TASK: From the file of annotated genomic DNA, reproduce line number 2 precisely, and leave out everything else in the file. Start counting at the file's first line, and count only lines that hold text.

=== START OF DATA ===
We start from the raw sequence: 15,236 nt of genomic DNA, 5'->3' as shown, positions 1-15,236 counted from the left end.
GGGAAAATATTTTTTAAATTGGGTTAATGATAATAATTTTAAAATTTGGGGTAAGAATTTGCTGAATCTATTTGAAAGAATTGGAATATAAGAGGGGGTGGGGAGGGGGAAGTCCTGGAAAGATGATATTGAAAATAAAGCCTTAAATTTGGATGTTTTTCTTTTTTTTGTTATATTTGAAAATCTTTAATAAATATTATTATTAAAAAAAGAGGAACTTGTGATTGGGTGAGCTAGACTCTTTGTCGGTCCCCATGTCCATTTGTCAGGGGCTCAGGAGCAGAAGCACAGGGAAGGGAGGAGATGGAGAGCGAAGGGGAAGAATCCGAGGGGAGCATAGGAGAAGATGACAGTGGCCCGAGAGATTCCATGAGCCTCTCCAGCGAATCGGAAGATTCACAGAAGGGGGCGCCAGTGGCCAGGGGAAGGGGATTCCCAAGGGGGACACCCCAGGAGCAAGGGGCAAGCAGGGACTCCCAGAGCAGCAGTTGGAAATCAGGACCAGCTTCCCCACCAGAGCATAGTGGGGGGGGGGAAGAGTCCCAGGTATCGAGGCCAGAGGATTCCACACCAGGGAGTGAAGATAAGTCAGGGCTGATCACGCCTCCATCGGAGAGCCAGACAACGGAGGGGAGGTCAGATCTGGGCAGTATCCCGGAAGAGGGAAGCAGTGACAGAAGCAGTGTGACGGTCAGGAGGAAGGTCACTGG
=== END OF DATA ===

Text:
GGGAAAATATTTTTTAAATTGGGTTAATGATAATAATTTTAAAATTTGGGGTAAGAATTTGCTGAATCTATTTGAAAGAATTGGAATATAAGAGGGGGTGGGGAGGGGGAAGTCCTGGAAAGATGATATTGAAAATAAAGCCTTAAATTTGGATGTTTTTCTTTTTTTTGTTATATTTGAAAATCTTTAATAAATATTATTATTAAAAAAAGAGGAACTTGTGATTGGGTGAGCTAGACTCTTTGTCGGTCCCCATGTCCATTTGTCAGGGGCTCAGGAGCAGAAGCACAGGGAAGGGAGGAGATGGAGAGCGAAGGGGAAGAATCCGAGGGGAGCATAGGAGAAGATGACAGTGGCCCGAGAGATTCCATGAGCCTCTCCAGCGAATCGGAAGATTCACAGAAGGGGGCGCCAGTGGCCAGGGGAAGGGGATTCCCAAGGGGGACACCCCAGGAGCAAGGGGCAAGCAGGGACTCCCAGAGCAGCAGTTGGAAATCAGGACCAGCTTCCCCACCAGAGCATAGTGGGGGGGGGGAAGAGTCCCAGGTATCGAGGCCAGAGGATTCCACACCAGGGAGTGAAGATAAGTCAGGGCTGATCACGCCTCCATCGGAGAGCCAGACAACGGAGGGGAGGTCAGATCTGGGCAGTATCCCGGAAGAGGGAAGCAGTGACAGAAGCAGTGTGACGGTCAGGAGGAAGGTCACTGG